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James Downs

photographic portrait of a member of the royal family was a daguerreotype of Prince Albert, taken in 1842 by William Constable. While their representation of photography may have been anachronistic, the designers used genuine photographs to ensure the accuracy of the interior sets for the ballroom scenes. On the first day of filming, Tuesday 13 April 1937, photographs were taken of Grand Reception Room at

in The British monarchy on screen
Open Access (free)
Amateur film, civic culture and the rehearsal of monarchy
Karen Lury

note how closely it follows the model that Ilse Hayden has identified in her anthropological study of the British royal family, in which she suggests that in these kinds of civic encounters, the Queen must balance precariously between appearing ordinary (accessible) and extraordinary (royalty). 5 She suggests, ‘Much of the appeal of the Queen as a symbol derives from her personhood, but the messiness of being a person

in The British monarchy on screen
Tom Ryall

Trieste hotel, near the border with Yugoslavia, and is set in 1941. Gerda Millet (Ingrid Bergman), a wealthy middle-aged widow travelling to Yugoslavia to visit the royal family, buys the Roll-Royce. In fact the car plays a greater role in this episode than in the others. Mrs Millet meets Davitch (Omar Sharif), a young, exiled, revolutionary Yugoslavian attempting to get back to his country, and agrees to give him a lift across the border; the car is then used as ambulance as well after a German air raid; subsequently she drives Davitch back to his home village and the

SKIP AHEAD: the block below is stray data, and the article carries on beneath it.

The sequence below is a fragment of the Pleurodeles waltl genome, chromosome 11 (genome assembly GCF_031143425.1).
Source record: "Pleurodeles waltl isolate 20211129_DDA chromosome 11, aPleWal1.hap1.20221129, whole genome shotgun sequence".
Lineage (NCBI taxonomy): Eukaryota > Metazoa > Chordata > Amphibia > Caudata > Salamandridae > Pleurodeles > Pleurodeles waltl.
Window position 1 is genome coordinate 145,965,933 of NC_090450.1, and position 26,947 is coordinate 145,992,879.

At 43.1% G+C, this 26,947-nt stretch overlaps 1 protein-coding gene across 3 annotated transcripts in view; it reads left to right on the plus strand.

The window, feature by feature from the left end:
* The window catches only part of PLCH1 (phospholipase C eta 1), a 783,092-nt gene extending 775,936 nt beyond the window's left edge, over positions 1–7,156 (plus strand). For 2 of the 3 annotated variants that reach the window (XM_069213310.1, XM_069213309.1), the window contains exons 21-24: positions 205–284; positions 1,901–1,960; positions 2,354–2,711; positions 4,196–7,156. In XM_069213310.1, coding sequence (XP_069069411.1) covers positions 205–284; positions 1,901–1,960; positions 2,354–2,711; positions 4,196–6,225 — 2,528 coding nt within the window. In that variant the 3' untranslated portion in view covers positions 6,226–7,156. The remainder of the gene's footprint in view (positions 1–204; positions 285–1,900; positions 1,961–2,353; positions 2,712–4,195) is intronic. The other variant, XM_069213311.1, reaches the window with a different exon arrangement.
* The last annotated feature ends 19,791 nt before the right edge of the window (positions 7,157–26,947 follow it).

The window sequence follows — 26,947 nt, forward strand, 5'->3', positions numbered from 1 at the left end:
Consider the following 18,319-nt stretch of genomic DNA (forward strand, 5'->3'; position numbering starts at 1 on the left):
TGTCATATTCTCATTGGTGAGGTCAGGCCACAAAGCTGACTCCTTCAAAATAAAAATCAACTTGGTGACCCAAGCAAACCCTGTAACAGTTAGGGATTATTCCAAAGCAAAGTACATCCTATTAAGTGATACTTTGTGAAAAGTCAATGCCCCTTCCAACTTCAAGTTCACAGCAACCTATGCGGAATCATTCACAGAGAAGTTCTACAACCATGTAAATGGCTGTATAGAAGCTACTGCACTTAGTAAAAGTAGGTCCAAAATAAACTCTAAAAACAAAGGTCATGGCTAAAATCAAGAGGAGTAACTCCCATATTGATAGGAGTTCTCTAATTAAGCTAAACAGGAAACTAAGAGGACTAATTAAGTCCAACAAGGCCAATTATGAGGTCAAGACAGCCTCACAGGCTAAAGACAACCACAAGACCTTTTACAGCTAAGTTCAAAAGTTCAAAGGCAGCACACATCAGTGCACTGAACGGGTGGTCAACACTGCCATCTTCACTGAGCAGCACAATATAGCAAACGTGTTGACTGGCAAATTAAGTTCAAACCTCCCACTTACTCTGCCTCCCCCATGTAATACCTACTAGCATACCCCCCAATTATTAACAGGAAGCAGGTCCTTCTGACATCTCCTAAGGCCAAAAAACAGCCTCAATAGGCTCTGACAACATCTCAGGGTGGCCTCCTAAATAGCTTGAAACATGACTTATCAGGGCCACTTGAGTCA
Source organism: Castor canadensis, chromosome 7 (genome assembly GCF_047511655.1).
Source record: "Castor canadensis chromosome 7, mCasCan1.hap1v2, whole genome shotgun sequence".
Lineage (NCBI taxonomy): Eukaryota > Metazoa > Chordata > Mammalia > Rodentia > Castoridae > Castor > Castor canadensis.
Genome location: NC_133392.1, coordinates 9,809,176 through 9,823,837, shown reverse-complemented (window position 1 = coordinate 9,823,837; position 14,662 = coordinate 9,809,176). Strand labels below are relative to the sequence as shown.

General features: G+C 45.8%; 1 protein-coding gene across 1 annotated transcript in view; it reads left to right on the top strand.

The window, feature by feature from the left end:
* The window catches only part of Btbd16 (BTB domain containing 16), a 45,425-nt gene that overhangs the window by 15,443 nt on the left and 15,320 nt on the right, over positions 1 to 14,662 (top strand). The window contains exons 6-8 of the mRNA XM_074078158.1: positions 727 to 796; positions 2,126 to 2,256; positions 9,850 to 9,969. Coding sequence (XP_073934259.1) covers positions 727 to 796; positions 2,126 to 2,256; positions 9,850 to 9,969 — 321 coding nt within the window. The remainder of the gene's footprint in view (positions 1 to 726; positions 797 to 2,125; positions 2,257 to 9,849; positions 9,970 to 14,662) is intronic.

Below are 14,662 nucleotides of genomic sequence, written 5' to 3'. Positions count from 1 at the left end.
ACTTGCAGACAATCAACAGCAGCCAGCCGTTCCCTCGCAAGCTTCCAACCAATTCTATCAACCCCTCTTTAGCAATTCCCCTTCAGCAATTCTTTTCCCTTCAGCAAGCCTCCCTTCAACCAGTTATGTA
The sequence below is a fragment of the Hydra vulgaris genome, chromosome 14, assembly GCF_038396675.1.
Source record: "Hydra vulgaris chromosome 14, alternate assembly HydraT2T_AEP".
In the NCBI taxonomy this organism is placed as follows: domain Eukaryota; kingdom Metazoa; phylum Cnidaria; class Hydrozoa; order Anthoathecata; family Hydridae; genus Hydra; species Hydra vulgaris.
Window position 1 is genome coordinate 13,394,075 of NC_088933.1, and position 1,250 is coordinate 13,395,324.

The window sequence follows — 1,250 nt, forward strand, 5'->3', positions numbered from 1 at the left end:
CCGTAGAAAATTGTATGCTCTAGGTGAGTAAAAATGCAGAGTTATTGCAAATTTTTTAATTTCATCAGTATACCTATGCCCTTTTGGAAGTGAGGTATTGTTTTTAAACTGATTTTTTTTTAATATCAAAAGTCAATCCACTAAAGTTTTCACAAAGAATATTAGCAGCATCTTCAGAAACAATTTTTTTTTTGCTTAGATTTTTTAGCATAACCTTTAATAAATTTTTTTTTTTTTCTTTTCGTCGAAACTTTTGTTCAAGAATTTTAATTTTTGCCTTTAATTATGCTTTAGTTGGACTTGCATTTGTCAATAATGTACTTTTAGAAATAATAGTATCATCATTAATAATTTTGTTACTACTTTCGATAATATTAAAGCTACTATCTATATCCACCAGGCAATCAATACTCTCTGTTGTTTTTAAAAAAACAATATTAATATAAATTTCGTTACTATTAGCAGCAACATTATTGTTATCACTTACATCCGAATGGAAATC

in Anthony Asquith
Abstract only
Steve Chibnall

ceremoniously made an honorary citizen of the island and the set was visited by the Greek Prime Minister and by the royal family who later hosted a party for the film unit aboard a navy destroyer. The potential for megalomania in all this was recognised by Foreman who told Leslie Mallory, one of the corps of journalists haunting the location: There are times when this thing I

in J. Lee Thompson
Ambivalence, unease and The Smiths
Sean Campbell

issues (‘I certainly don’t think that in England there’s any desire, politically, to make life any easier in Belfast’, claimed Morrissey81) – put aside the politics of Irish particularity for an attack on hegemonic Englishness. This attack was primarily staged, as Joseph Brooker notes in his chapter in this volume, through the band’s critique of the British Prime Minister and the royal family. ‘England’s dreaming’ In the immediate aftermath of Thatcher’s accession to power, the rock critic Bill Graham observed that a certain second-generation Irish musician, John

in Why pamper life's complexities?
The Smiths, the death of pop and the not so hidden injuries of class
Colin Coulter